• Back
    5 FADE
    /slideshows/homeLarge/Catholic%20Relief%20Services.png /catholic-relief-services _self
    /slideshows/homeLarge/Holy%20Thursday.png /holy-thursday _self
    /slideshows/homeLarge/Scholarship2018.png /documents/2018/1/Mens%20Club%20Scholarship%20Application-%202018.doc _blank
    /slideshows/homeLarge/DCYC.png /documents/2018/2/DCYC%202018-04.pdf _blank
    /slideshows/homeLarge/Strengthing%20the%20Church%20at%20Home.png /catholic-home-missions _self
  • Holy Week Schedule

    Thursday, 3/29
    7:00 PM - Mass of the Last Supper

    Friday, 3/30,
    12:15 AM - Stations of the Cross
    7:00 PM - Veneration of Cross / Holy Communion

    Saturday, 3/31
    8:30 PM - Easter Vigil

    Sunday, 4/1
    7:30, 9:00 & 11:15 AM - Easter Sunday Masses

  • Bp. Barron's Lent Reflections

    • Friends, our Gospel for today contains one of the most beautiful and terrible summations of the Christian message: “Amen, amen, I say to you, unless a grain of wheat falls to the ground and dies, it...
  • Today's Readings

    • Reading 1  Jer 31:31-34
      Responsorial Psalm  Ps 51:3-4, 12-13, 14-15.
      Reading 2  Heb 5:7-9
      Gospel  Jn 12:20-33
  • Reflection

    "Now there were some Greeks among those who had come to worship at the feast. They came to Philip and asked him, 'Sir, we would like to see Jesus.'" It has begun. News of Jesus has spread beyond native-born, Aramaic-speaking Jews. We don't know if the Greeks mentioned here heard of Jesus from fellow travelers or if news of this intriguing rabbi had reached all the way to their home. What we do know is that this interaction spurred an interesting comment from Jesus: "The hour has come for the Son of Man to be glorified." In other words, it has begun. The time has come for the message to move beyond the geographic bounds of Israel.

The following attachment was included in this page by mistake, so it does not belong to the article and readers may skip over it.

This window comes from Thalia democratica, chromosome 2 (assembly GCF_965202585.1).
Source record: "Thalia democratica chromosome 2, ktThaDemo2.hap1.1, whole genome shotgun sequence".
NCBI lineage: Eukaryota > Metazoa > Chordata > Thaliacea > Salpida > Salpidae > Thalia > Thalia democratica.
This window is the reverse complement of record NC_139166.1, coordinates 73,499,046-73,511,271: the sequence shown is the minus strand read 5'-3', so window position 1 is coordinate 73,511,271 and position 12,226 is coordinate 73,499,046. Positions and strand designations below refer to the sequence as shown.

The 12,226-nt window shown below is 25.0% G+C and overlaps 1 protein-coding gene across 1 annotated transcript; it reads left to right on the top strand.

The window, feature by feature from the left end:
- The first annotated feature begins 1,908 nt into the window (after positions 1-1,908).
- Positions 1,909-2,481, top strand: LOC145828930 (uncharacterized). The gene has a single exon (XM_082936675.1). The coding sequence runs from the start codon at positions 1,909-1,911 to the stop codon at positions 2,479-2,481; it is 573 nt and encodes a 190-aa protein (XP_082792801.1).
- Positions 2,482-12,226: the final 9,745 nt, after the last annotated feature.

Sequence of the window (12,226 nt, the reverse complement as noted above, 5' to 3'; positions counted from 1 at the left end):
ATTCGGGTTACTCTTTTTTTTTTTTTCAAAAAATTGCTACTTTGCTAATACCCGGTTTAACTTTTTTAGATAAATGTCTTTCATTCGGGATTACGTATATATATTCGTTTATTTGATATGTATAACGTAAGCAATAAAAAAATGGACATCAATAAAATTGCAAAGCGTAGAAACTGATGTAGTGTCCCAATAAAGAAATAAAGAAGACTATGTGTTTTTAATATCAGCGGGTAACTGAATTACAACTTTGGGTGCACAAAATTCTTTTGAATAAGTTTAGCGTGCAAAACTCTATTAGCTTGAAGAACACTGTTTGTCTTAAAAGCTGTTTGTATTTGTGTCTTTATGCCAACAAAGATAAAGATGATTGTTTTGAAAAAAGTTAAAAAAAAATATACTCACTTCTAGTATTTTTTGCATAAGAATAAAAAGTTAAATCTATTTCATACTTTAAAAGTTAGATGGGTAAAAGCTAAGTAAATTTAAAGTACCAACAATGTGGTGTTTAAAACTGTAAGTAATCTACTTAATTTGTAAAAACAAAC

But what does this message require? The Gospel is clear: "he said this indicating the kind of death he would die." A grain of wheat falls to the ground and dies to its life as only a seed. A caterpillar takes on the appearance of temporary death in order to transform into a butterfly. In the Gospels, sacrifice and death are a way of becoming something more than you were before.

    This Lent, new life can come from our sacrifices. When we enter into the season with Jesus, our difficulties can transform our perspective. "Unless a grain of wheat falls to the ground and dies, it remains just a grain of wheat; but if it dies, it produces much fruit."

    As we abstain from meat and fast from eating between meals, we can grow in compassion for the hungry. We can give alms of our time, sacrificially spending time with the lonely, the sick, and the marginalized. Our little Lenten "deaths" -- death to unnecessary preferences, death to selfish living, death to ignorance of other's pain -- can bring new life to the world long after the season is over. This is the invitation this Sunday and every Lenten season, to begin anew from death to life.